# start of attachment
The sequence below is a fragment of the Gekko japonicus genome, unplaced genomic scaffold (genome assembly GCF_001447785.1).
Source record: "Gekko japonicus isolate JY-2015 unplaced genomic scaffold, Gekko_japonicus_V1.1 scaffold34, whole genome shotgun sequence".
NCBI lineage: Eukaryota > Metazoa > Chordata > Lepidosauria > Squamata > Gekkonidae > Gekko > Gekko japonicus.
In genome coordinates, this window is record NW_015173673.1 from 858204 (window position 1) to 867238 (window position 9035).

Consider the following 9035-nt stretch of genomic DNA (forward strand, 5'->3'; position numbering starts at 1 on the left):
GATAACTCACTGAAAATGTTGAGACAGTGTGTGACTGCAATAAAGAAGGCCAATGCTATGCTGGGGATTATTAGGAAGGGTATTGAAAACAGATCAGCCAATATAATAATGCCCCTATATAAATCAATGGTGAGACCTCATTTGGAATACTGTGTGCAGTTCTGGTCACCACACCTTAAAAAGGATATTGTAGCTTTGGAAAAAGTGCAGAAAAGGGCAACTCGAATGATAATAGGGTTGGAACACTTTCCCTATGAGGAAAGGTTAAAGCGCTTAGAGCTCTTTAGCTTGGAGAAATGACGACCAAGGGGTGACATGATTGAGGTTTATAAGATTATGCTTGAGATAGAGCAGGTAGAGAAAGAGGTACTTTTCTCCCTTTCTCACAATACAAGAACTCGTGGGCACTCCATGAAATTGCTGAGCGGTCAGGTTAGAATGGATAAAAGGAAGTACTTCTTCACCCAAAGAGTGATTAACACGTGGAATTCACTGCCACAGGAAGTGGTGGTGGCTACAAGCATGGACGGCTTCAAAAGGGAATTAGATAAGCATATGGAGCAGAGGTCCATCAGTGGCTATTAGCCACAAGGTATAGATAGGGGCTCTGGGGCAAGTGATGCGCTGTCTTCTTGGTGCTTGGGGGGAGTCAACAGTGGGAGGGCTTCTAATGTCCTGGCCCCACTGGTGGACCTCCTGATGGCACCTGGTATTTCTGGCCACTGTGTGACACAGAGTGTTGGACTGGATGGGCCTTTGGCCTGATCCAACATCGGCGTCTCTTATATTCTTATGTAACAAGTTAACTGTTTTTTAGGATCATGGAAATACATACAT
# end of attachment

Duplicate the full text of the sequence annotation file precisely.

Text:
The sequence below is a fragment of the Gekko japonicus genome, unplaced genomic scaffold (genome assembly GCF_001447785.1).
Source record: "Gekko japonicus isolate JY-2015 unplaced genomic scaffold, Gekko_japonicus_V1.1 scaffold34, whole genome shotgun sequence".
NCBI lineage: Eukaryota > Metazoa > Chordata > Lepidosauria > Squamata > Gekkonidae > Gekko > Gekko japonicus.
In genome coordinates, this window is record NW_015173673.1 from 858204 (window position 1) to 867238 (window position 9035).

Consider the following 9035-nt stretch of genomic DNA (forward strand, 5'->3'; position numbering starts at 1 on the left):
GATAACTCACTGAAAATGTTGAGACAGTGTGTGACTGCAATAAAGAAGGCCAATGCTATGCTGGGGATTATTAGGAAGGGTATTGAAAACAGATCAGCCAATATAATAATGCCCCTATATAAATCAATGGTGAGACCTCATTTGGAATACTGTGTGCAGTTCTGGTCACCACACCTTAAAAAGGATATTGTAGCTTTGGAAAAAGTGCAGAAAAGGGCAACTCGAATGATAATAGGGTTGGAACACTTTCCCTATGAGGAAAGGTTAAAGCGCTTAGAGCTCTTTAGCTTGGAGAAATGACGACCAAGGGGTGACATGATTGAGGTTTATAAGATTATGCTTGAGATAGAGCAGGTAGAGAAAGAGGTACTTTTCTCCCTTTCTCACAATACAAGAACTCGTGGGCACTCCATGAAATTGCTGAGCGGTCAGGTTAGAATGGATAAAAGGAAGTACTTCTTCACCCAAAGAGTGATTAACACGTGGAATTCACTGCCACAGGAAGTGGTGGTGGCTACAAGCATGGACGGCTTCAAAAGGGAATTAGATAAGCATATGGAGCAGAGGTCCATCAGTGGCTATTAGCCACAAGGTATAGATAGGGGCTCTGGGGCAAGTGATGCGCTGTCTTCTTGGTGCTTGGGGGGAGTCAACAGTGGGAGGGCTTCTAATGTCCTGGCCCCACTGGTGGACCTCCTGATGGCACCTGGTATTTCTGGCCACTGTGTGACACAGAGTGTTGGACTGGATGGGCCTTTGGCCTGATCCAACATCGGCGTCTCTTATATTCTTATGTAACAAGTTAACTGTTTTTTAGGATCATGGAAATACATACAT